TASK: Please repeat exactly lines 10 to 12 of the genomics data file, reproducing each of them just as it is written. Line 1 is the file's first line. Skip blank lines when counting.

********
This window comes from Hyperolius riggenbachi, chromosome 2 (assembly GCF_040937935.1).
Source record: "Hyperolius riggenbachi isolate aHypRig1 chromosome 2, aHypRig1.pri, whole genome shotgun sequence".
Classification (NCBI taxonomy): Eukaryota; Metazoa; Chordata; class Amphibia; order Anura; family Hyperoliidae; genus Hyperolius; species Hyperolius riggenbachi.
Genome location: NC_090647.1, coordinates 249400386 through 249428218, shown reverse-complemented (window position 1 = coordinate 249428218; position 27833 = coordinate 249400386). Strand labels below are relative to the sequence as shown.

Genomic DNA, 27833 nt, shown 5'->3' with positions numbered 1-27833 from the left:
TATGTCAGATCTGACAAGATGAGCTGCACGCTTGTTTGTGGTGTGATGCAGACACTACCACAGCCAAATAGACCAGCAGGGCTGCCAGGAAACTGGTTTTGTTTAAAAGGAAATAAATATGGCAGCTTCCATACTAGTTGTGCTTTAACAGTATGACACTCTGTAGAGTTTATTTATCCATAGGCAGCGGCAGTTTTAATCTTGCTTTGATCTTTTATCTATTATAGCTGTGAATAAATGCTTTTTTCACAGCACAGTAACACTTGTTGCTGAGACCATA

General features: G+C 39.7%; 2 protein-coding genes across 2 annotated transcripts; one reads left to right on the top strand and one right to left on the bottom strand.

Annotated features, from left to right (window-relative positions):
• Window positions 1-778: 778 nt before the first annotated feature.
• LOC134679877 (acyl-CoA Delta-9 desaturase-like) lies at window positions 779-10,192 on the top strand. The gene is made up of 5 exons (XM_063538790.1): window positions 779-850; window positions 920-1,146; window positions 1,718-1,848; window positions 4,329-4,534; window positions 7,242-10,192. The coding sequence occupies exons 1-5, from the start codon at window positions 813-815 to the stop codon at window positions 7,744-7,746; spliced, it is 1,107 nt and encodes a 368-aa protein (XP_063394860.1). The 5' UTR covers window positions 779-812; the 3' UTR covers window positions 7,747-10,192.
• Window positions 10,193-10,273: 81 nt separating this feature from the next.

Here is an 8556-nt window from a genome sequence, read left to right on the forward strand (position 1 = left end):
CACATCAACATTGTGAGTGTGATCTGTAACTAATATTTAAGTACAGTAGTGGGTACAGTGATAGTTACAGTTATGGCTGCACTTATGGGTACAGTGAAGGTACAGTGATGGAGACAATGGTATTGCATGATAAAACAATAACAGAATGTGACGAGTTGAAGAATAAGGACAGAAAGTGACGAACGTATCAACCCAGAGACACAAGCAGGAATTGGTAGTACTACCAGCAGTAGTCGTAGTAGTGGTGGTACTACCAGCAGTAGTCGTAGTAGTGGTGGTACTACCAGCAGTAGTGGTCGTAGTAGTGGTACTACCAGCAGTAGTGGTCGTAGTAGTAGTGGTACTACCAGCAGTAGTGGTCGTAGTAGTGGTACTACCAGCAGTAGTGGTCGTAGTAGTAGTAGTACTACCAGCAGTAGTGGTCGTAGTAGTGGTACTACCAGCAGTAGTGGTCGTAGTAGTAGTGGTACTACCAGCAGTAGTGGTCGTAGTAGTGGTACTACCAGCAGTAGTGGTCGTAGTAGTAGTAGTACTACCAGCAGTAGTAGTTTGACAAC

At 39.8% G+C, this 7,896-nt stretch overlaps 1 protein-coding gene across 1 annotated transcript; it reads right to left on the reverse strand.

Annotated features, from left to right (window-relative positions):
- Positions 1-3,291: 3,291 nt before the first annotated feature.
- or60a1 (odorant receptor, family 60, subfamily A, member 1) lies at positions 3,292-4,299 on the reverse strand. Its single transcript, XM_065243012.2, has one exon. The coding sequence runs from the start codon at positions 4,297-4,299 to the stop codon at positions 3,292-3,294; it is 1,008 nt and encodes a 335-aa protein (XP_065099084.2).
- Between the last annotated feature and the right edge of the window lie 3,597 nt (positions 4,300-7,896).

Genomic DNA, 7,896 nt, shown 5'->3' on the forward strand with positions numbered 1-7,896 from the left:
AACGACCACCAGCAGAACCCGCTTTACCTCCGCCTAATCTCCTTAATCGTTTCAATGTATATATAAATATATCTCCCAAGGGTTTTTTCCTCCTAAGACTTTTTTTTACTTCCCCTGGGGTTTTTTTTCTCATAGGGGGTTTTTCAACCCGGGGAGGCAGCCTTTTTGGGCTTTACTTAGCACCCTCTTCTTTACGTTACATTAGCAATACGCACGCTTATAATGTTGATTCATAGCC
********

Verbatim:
• LOC134679877 (acyl-CoA Delta-9 desaturase-like) lies at window positions 779-10,192 on the top strand. The gene is made up of 5 exons (XM_063538790.1): window positions 779-850; window positions 920-1,146; window positions 1,718-1,848; window positions 4,329-4,534; window positions 7,242-10,192. The coding sequence occupies exons 1-5, from the start codon at window positions 813-815 to the stop codon at window positions 7,744-7,746; spliced, it is 1,107 nt and encodes a 368-aa protein (XP_063394860.1). The 5' UTR covers window positions 779-812; the 3' UTR covers window positions 7,747-10,192.
• Window positions 10,193-10,273: 81 nt separating this feature from the next.

Here is an 8556-nt window from a genome sequence, read left to right on the forward strand (position 1 = left end):